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In praise of Earth Care Congregations

Presbyterian Hunger Program staff member brags on congregations during Earth Care Conference

by Rich Copley | Presbyterian News Service

Ways Presbyterian Hunger Program Earth Care Congregations have practiced Earth Care include a blessing of the animals in Nebraska, advocacy in West Virginia, Earth-friendly grounds-keeping equipment in North Carolina, electric car charging stations, Earth-friendly use of the church grounds, and Earth-friendly use of utensils at events. (Photo courtesy of Presbyterian Hunger Program)

LEXINGTON, Kentucky — During the dinner break on the final day of the Presbyterians for Earth Care Conference Sunday, participants were treated to images of a minister in a clerical collar blessing a crawfish, a seven-person congregation that installed solar panels on its church building, a woman tending her church grounds with Earth-friendly lawn-care equipment and more.

“For every story I have told you, there are dozens I don’t have time to share,” Jessica Maudlin Phelps, the Presbyterian Hunger Program’s (PHP) Associate for Sustainable Living and Earth Care Concerns said to the virtual audience.

Maudlin Phelps decided to use her dinner-break slot about PHP’s Earth Care Congregations “to lift up the ways” in which she’s seen “God in the work that many of them do,” she said.

“One of my very favorite parts of my job is getting to resource the Earth Care Congregations network, particularly the last year in the midst of so many very hard things,” Maudlin Phelps said. “It has been such a joy to get to spend time on the phone and via Zoom and meeting with so many people talking about the passion they have around caring for the Earth, and what does that look like now that the ways in which they’ve done that in the past are not an option.”

Earth Care Congregations are churches that have taken PHP’s Earth Care Pledge in which they promise to incorporate Earth care in their worship, education, facilities and outreach and complete activities and projects in each of those areas to be certified. The certification period is Jan. 1 to Feb. 15 each year.

There were 276 Earth Care Congregations certified or re-certified this year.

As Maudlin Phelps’ presentation showed, there are a lot of ways to practice Earth care. She cited Genesis 2:15 which says, “The Lord God took the man and put him in the garden of Eden to till it and keep it” (NRSV) and said, “I’m so honored to get to see churches doing that day in and day out.”

“And we know that we can’t always address every single environmental problem that exists, and it’s easy to be overwhelmed with how big that is,” Maudlin Phelps said. “But by the ways in which I’ve seen churches and people in churches integrate environmental practices and thinking into all the different facets of the life of their church, I have been honored to see how seriously you all have been taking that charge to garden to serve the Earth, and you’ve not taken it lightly.”

Sometimes, they have taken it home.

Maudlin Phelps recalled the story of Robin Bedingfield, a member at Hillsborough Presbyterian Church in North Carolina who liked the Earth-friendly lawn care equipment purchased for the church so much she got some for her home.

It was amazing enough that the seven members of Spencer Presbyterian Church in Spencer, West Virginia secured the financing to equip their church building with solar panels. But they also inspired a neighboring small church to do the same.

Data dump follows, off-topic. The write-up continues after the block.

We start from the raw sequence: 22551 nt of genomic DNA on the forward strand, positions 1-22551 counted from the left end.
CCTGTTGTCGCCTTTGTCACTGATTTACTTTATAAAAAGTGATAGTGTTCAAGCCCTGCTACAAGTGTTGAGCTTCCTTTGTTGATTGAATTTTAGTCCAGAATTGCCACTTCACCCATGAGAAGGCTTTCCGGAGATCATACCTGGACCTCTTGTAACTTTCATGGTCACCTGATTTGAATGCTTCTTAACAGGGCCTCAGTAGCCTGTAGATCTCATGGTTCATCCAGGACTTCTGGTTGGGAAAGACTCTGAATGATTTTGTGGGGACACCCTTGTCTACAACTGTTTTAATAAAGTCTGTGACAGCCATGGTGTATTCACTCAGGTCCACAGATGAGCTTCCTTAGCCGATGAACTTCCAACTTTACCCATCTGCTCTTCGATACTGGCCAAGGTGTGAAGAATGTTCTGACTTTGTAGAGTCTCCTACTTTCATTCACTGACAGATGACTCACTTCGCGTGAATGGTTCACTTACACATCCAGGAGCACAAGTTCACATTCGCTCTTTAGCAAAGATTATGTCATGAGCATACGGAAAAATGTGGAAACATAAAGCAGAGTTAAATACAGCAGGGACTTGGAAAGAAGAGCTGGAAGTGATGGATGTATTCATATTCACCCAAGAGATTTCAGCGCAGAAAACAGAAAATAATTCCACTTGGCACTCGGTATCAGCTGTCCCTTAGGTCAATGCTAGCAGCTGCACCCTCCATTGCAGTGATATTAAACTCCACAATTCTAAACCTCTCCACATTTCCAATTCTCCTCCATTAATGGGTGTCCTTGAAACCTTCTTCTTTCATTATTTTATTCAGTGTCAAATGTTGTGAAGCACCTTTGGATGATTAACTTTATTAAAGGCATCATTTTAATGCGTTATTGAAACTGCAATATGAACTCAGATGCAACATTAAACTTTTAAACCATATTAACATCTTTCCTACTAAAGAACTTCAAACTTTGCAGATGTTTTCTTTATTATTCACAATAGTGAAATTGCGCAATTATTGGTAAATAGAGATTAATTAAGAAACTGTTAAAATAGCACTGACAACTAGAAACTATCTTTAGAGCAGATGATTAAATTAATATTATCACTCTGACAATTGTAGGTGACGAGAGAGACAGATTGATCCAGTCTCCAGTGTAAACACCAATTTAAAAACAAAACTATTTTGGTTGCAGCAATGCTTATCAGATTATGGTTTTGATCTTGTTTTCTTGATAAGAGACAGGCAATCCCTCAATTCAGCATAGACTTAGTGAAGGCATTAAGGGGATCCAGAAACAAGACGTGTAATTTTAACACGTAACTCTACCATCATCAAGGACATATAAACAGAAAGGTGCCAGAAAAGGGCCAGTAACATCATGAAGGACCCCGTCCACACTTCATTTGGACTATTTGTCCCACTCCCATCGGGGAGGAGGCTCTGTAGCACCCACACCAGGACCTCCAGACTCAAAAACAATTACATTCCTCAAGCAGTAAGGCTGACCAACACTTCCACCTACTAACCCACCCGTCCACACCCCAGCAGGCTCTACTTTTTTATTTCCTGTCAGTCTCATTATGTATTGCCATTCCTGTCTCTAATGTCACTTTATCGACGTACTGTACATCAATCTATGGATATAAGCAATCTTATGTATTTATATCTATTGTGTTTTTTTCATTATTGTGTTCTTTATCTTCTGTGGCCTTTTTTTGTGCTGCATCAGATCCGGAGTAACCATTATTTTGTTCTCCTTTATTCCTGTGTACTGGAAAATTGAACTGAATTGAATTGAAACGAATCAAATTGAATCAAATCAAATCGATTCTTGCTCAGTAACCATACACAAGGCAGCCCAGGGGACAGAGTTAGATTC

The presentation by the Presbyterian Hunger Program’s Jessica Maudlin Phelps at the Presbyterians for Earth Care Conference included two small West Virginia churches that installed solar panels. (Photo courtesy of Presbyterian Hunger Program)

 

 

Conference chair the Rev. Bruce Gillette took that story as an opportunity to recall how putting solar panels on a church he served led several people who saw them to visit and eventually join the church, inspired by its open commitment to Earth care.

There were also pure fun moments in Maudlin Phelps’ presentation, like a blessing of the animals ceremony in Hastings, Nebraska where the blessed pets included a crawfish, and stories of activism like a West Virginia congregation leading local opposition to a harmful manufacturing plant proposed for its town.

There were stories of innovative and imaginative ways churches used their grounds, one able to make part of its property a nature preserve that people in its community have used during the pandemic, intergenerational groups sharing Earth care tips, and worship innovations including new prayers and liturgy that churches had created.

Being the Earth Care Conference, there were a lot of members of Earth Care Congregations in attendance who exchanged tips about things like Earth-friendly disposable communion ware, which has become an issue during the COVID-19 pandemic, and other Creation care practices. It was a virtual manifestation of the inspiration and exchange of ideas the Earth Care Congregations program aims to engender.

“To become an Earth Care Congregation, churches commit themselves to the four areas named in the pledge,” Maudlin Phelps said after the event. “But that pledge also affirms that the Earth and all Creation are God’s. It acknowledges that God calls us to be careful, humble stewards of this Earth, and to protect and restore it for its own sake, and for the future use and enjoyment of the human family.

“I love getting the opportunity to share Earth Care stories with the wider church because it’s such a testament to the fact that Presbyterians are living out what we know to be true: that caring for the Earth means caring for all God’s people, and that we can only find environmental justice when there is justice for all.”


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